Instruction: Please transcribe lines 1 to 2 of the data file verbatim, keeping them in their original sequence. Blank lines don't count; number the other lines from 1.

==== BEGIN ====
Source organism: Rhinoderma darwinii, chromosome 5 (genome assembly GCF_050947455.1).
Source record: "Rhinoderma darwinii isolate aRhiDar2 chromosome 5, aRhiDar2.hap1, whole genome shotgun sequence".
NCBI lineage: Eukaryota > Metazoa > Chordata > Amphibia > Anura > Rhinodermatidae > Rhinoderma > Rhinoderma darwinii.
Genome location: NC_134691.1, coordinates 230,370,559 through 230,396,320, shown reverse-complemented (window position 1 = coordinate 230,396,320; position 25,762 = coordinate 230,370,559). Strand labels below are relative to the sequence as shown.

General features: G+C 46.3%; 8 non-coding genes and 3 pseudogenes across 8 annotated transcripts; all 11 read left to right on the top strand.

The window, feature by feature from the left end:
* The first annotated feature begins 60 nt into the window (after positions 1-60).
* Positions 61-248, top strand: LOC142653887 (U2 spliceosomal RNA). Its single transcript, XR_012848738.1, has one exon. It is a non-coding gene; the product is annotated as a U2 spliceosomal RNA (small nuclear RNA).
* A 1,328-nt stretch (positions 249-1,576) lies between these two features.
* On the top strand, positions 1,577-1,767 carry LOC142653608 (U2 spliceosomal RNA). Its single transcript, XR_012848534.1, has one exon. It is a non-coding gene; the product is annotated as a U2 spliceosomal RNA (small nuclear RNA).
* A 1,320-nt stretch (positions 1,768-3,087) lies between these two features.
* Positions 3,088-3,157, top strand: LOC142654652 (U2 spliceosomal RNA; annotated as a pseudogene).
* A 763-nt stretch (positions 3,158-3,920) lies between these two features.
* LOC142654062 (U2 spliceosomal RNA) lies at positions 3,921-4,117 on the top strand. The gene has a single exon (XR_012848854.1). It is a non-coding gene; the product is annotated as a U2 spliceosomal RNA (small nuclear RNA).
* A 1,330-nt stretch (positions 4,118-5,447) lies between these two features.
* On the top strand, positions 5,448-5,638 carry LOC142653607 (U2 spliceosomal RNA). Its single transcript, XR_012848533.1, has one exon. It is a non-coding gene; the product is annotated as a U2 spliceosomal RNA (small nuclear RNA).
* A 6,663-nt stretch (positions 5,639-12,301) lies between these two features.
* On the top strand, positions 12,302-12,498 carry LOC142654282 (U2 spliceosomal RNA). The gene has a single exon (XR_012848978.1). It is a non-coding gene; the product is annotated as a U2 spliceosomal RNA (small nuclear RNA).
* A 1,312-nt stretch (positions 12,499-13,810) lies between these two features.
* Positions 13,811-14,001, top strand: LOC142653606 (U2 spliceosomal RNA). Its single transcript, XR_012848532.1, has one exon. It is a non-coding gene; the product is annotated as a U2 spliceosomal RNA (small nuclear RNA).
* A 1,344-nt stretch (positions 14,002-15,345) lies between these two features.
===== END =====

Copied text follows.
Source organism: Rhinoderma darwinii, chromosome 5 (genome assembly GCF_050947455.1).
Source record: "Rhinoderma darwinii isolate aRhiDar2 chromosome 5, aRhiDar2.hap1, whole genome shotgun sequence".